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October 17th, 2007 - Schadenfreude is my life — LiveJournal
...because Misanthropy is FUN
bynkii
...a pundit just a-pol-o-gized...

No, really. Robert Strohmeyer wrote an error-laden post, and instead of trying to justify it or dance around it, ala Dvorak and too many others, he apologized and corrected it.

Don't believe me? Read it yourself:
Dear readers,

Last Friday, I posted a commentary about the shortcomings of the iPhone with respect to business computing environments. Unfortunately, in my hasty exploration of the iPhone's software, I overlooked an important feature of the device and erroneously stated that the iPhone does not include support for virtual private networking. In fact, it does include VPN support. I also misstated that the iPhone does not open Word and Excel documents. What I had intended to say was that it cannot edit them. I deeply regret these errors, and I offer my sincere apologies to all of the readers of Networking Know-How and PCWorld.com.

The original text of the post follows.

Sincerely,
Robert Strohmeyer
If only more folks would do that, what a bright world this would be.


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bynkii
It just equals mass stupidity.

One of the things I rant about regularly is the tendency towards "echo chamber" behavior in the "blogosphere". That is, one site publishes something and dozens more all automatically agree with it, even if it's stupid. Sometimes, especially if it's stupid. Now, this is nothing new. Echo chamber behavior has been going on as long as there have been people. It's just that the intarweb makes it happen so much faster. A great example of this was the somewhat recent dustup about Harry McCracken at PC World. He quit to preserve his "journalistic integrity". Everyone came down on Colin Crawford, because, supposedly, Colin didn't like an article that was critical of advertisers. This idea was ridiculous if you have followed the publications Colin's run, but once the "blogosphere" echo chamber got ahold of it, bang, done. The funny thing was, out of all the posts about it on Techmeme, there was pretty much one original article. The rest all linked to/quoted that. It was a "big" story, but only one person did any actual work. Everyone else? LinkLinkLinkLink.

The result? Echo Chamber at warp speed.

Some other folks are noticing this, such as Tim O'Reilly. In a recent post on O'Reilly radar, he says:
There's always a risk of self-fulfilling prophecies in social media. Sites or applications become popular, and then stay popular because they are popular. This may be a key to the unusually high concentration of Facebook applications in the "short head" rather than the "long tail." When a system provides powerful feedback mechanisms for herd behavior, it can actually undermine the "wisdom of crowds" rather than enhancing it. (One of James Surowiecki's key observations in his book of that name was that a diverse collection of independently-acting individuals produce the wisdom of crowds effect. To the extent that those individuals reinforce each other's opinions rather than preserving independent decision making, they tend to undermine that group intelligence.)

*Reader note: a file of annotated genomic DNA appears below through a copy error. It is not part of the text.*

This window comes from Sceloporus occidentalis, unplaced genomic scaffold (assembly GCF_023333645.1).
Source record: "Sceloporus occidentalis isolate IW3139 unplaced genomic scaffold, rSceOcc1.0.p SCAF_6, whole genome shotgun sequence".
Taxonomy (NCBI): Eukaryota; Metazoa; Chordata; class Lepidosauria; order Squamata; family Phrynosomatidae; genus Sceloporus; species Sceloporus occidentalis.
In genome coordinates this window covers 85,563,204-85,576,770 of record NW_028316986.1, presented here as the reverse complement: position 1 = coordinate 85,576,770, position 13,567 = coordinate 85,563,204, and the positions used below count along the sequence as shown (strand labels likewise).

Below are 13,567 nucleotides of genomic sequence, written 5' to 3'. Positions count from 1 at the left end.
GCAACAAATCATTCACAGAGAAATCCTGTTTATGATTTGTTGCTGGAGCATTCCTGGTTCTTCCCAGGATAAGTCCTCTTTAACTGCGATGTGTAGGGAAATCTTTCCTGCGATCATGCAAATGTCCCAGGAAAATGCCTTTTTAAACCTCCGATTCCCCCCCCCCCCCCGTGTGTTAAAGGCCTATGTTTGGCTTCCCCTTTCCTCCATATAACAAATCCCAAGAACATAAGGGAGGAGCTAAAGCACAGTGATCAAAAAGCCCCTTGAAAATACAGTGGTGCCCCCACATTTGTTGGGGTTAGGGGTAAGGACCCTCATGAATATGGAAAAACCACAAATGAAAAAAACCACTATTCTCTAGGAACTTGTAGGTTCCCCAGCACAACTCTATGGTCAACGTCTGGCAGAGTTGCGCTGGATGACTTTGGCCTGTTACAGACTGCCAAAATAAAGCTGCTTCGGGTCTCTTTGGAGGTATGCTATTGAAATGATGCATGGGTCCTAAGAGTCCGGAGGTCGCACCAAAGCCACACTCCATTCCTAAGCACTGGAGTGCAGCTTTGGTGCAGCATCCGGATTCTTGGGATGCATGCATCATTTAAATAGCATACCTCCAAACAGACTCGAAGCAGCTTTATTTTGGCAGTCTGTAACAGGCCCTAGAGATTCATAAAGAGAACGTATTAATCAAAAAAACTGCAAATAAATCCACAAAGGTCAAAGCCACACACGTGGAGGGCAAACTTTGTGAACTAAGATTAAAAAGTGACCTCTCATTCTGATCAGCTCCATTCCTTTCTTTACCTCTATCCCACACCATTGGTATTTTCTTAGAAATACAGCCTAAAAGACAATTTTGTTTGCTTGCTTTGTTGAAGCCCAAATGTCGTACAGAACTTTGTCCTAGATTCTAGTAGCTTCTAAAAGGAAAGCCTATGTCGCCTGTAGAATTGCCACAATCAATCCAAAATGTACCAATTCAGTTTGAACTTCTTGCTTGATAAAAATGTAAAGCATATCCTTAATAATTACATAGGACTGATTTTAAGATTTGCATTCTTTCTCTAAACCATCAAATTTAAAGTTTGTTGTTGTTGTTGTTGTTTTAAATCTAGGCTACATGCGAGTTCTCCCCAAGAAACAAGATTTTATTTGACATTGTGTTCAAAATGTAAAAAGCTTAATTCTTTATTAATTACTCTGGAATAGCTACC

But there's an even more insidious corollary: when a group of seemingly independent actors are making decisions based on the same limited pool of information, they become more highly correlated, and thus "stupider."
Now, in this paragraph, Tim is specifically talking about things like Facebook, but it applies to the way the "blogosphere" works in general. Don't believe me? Take a look at what happens when Scoble or Winer say something stupid. (It doesn't take long.) Because they're "A-list" bloggers, they get up on Techmeme. Of course, this prompts a dozen or more posts that are little more than comments on what the original stupid was, but these new posts are not commentary or analysis. For the most part, they're an electronic version of Limbaugh "dittoheads". But they keep that original stupidity going, and suddenly, the stupid has become the truth, because there's so many people talking about it like it's true. It's "The Big Lie", only at speeds that make worldwide propagation nigh-simultaneous.

(As an aside. I am not saying that you should never comment on someone else's post, or write your own article about another post. Since this article, and quite a few of my other posts are literally, about other posts, that would be silly. But don't *parrot* the posts. It is the *parroting* that creates the echo chamber.)

Later on in the article, Tim directly addresses this:
So what does this have to do with techmeme? When reviewing the Techmeme leaderboard, and then bouncing from there over to Techmeme itself, I was struck by the fact that the surest way to stay up on the leaderboard is to make sure to comment on stories that are currently appearing on the front page of techmeme! This is a self-reinforcing system, where all of the major tech blogs end up covering the same stories. Yes, someone always breaks the news, but you see this amazing pile-on effect. I'm not sure it's healthy.


Pile-on = echo chamber.

It's not just Tim O'Reilly talking about it. One of my favorite Chuqs, in fact, the only Chuq I know talks about this too, and uses the iPhone as an example. He has a great quote on this effect:
The first thing an echo chamber does is convince itself it's not an echo chamber
Chuq further uses the Apple TV and the iPhone to illustrate not just how silly the echo chamber can be, but how self-delusional.
Classic cases of this are the iPhone and the Apple TV. Both are products that are built for consumers, and while they have strong geek attraction, they aren't built and designed for geeks. Geeks complain about things these products don't do. Apple ignores them. Geeks try to spin them into failures because they don't cater to geeks. the product sells zillions of units anyway. The geeks brains hurt.
Dear lord yes. If you tool around the "blogosphere", you'd think both were utter failures, or the tools of ultimate evil because they don't cater to geeks. But that's not really the case:
for instance, best as I can find, the new generation Tivo sold 30,000 units in the first few months. Apple TV? 250,000 units. Yet you look around the geek echo chamber, and they declare the Apple TV a failed product, while drooling over Tivos. Of course, if you read Sean Avery's NY Times article this week, you'll see he calls out his Apple TV as a toy he loves. It's a great product. Just not a geek product. But since all products ought to be geek products -- that makes it a failure inside the geek echo chamber.